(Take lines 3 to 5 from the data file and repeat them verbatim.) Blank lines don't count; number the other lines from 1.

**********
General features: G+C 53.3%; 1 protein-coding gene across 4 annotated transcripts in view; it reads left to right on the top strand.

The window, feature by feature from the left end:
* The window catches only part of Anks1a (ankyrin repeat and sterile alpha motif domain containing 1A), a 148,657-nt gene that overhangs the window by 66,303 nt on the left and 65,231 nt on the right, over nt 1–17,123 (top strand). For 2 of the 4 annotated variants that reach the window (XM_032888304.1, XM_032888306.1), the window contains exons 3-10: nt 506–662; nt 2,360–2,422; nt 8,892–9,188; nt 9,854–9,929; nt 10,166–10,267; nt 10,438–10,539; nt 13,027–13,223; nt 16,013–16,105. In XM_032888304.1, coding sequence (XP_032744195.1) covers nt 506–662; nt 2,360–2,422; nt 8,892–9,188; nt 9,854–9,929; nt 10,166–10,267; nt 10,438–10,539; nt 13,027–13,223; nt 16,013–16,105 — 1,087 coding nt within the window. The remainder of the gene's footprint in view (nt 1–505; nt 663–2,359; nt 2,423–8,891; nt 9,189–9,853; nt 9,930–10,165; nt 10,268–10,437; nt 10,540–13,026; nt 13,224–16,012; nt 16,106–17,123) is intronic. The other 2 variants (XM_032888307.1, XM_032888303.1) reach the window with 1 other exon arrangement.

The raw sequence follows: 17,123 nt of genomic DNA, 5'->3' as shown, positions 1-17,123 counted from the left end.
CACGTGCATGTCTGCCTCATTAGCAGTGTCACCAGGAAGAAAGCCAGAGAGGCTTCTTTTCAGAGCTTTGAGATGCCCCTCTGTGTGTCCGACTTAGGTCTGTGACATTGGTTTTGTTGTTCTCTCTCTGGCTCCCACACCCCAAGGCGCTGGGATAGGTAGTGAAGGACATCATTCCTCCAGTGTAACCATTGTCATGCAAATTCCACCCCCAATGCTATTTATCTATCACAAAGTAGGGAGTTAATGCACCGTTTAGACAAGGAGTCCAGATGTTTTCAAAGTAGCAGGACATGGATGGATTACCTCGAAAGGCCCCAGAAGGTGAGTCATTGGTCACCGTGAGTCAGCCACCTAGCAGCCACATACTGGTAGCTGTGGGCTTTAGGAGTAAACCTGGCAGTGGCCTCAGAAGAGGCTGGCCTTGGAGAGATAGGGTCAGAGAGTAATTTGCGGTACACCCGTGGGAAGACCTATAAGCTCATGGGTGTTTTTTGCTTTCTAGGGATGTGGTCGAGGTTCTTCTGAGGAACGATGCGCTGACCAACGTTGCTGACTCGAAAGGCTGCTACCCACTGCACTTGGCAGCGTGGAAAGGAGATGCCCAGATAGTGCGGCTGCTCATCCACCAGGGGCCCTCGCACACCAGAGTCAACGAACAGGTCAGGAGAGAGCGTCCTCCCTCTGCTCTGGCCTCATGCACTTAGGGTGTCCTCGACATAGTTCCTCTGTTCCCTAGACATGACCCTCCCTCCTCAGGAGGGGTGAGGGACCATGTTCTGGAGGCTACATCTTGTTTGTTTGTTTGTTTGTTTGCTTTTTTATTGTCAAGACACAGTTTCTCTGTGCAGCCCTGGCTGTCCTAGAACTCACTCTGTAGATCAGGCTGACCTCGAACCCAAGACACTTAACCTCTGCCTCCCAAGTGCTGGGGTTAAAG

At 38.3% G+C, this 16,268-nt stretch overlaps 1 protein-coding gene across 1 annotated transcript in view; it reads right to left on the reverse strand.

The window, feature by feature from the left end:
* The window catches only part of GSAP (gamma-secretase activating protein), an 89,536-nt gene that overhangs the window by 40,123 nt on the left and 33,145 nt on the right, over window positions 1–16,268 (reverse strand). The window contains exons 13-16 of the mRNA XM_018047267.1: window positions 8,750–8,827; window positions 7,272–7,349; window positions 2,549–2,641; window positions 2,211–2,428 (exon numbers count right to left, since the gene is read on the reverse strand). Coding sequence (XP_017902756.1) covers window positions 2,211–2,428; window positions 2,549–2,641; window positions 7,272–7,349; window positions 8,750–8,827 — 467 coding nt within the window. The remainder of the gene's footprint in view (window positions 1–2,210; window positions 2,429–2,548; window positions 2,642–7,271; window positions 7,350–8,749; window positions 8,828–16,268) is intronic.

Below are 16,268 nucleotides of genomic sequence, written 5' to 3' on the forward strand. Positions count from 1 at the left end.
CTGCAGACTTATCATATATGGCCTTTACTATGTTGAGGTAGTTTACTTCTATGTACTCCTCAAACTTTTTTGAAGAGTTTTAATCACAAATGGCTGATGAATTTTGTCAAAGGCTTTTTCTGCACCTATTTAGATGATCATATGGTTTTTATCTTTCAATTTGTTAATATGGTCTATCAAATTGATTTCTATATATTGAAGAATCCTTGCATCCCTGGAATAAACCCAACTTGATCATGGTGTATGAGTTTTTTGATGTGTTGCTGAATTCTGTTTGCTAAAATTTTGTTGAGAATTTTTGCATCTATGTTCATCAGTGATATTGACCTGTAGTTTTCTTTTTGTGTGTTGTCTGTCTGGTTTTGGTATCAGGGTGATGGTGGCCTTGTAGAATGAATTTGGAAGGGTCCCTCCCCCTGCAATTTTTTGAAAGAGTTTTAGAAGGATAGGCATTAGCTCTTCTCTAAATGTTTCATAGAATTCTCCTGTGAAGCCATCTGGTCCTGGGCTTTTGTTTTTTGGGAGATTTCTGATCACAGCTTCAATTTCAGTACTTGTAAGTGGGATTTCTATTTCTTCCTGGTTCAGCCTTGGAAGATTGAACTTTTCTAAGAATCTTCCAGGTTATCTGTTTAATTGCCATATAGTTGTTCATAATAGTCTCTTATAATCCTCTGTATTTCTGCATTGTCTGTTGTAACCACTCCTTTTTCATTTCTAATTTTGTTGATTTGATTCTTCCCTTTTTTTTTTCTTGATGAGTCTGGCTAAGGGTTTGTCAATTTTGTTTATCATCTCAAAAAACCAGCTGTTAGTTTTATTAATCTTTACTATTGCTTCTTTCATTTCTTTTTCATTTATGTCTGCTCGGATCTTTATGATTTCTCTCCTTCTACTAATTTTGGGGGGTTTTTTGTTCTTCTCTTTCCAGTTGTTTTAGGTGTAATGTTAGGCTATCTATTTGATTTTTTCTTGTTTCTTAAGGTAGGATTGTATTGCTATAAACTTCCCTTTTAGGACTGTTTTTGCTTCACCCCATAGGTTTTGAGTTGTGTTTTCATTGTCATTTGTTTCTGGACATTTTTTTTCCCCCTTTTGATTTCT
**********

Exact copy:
* The window catches only part of Anks1a (ankyrin repeat and sterile alpha motif domain containing 1A), a 148,657-nt gene that overhangs the window by 66,303 nt on the left and 65,231 nt on the right, over nt 1–17,123 (top strand). For 2 of the 4 annotated variants that reach the window (XM_032888304.1, XM_032888306.1), the window contains exons 3-10: nt 506–662; nt 2,360–2,422; nt 8,892–9,188; nt 9,854–9,929; nt 10,166–10,267; nt 10,438–10,539; nt 13,027–13,223; nt 16,013–16,105. In XM_032888304.1, coding sequence (XP_032744195.1) covers nt 506–662; nt 2,360–2,422; nt 8,892–9,188; nt 9,854–9,929; nt 10,166–10,267; nt 10,438–10,539; nt 13,027–13,223; nt 16,013–16,105 — 1,087 coding nt within the window. The remainder of the gene's footprint in view (nt 1–505; nt 663–2,359; nt 2,423–8,891; nt 9,189–9,853; nt 9,930–10,165; nt 10,268–10,437; nt 10,540–13,026; nt 13,224–16,012; nt 16,106–17,123) is intronic. The other 2 variants (XM_032888307.1, XM_032888303.1) reach the window with 1 other exon arrangement.

The raw sequence follows: 17,123 nt of genomic DNA, 5'->3' as shown, positions 1-17,123 counted from the left end.
CACGTGCATGTCTGCCTCATTAGCAGTGTCACCAGGAAGAAAGCCAGAGAGGCTTCTTTTCAGAGCTTTGAGATGCCCCTCTGTGTGTCCGACTTAGGTCTGTGACATTGGTTTTGTTGTTCTCTCTCTGGCTCCCACACCCCAAGGCGCTGGGATAGGTAGTGAAGGACATCATTCCTCCAGTGTAACCATTGTCATGCAAATTCCACCCCCAATGCTATTTATCTATCACAAAGTAGGGAGTTAATGCACCGTTTAGACAAGGAGTCCAGATGTTTTCAAAGTAGCAGGACATGGATGGATTACCTCGAAAGGCCCCAGAAGGTGAGTCATTGGTCACCGTGAGTCAGCCACCTAGCAGCCACATACTGGTAGCTGTGGGCTTTAGGAGTAAACCTGGCAGTGGCCTCAGAAGAGGCTGGCCTTGGAGAGATAGGGTCAGAGAGTAATTTGCGGTACACCCGTGGGAAGACCTATAAGCTCATGGGTGTTTTTTGCTTTCTAGGGATGTGGTCGAGGTTCTTCTGAGGAACGATGCGCTGACCAACGTTGCTGACTCGAAAGGCTGCTACCCACTGCACTTGGCAGCGTGGAAAGGAGATGCCCAGATAGTGCGGCTGCTCATCCACCAGGGGCCCTCGCACACCAGAGTCAACGAACAGGTCAGGAGAGAGCGTCCTCCCTCTGCTCTGGCCTCATGCACTTAGGGTGTCCTCGACATAGTTCCTCTGTTCCCTAGACATGACCCTCCCTCCTCAGGAGGGGTGAGGGACCATGTTCTGGAGGCTACATCTTGTTTGTTTGTTTGTTTGTTTGCTTTTTTATTGTCAAGACACAGTTTCTCTGTGCAGCCCTGGCTGTCCTAGAACTCACTCTGTAGATCAGGCTGACCTCGAACCCAAGACACTTAACCTCTGCCTCCCAAGTGCTGGGGTTAAAG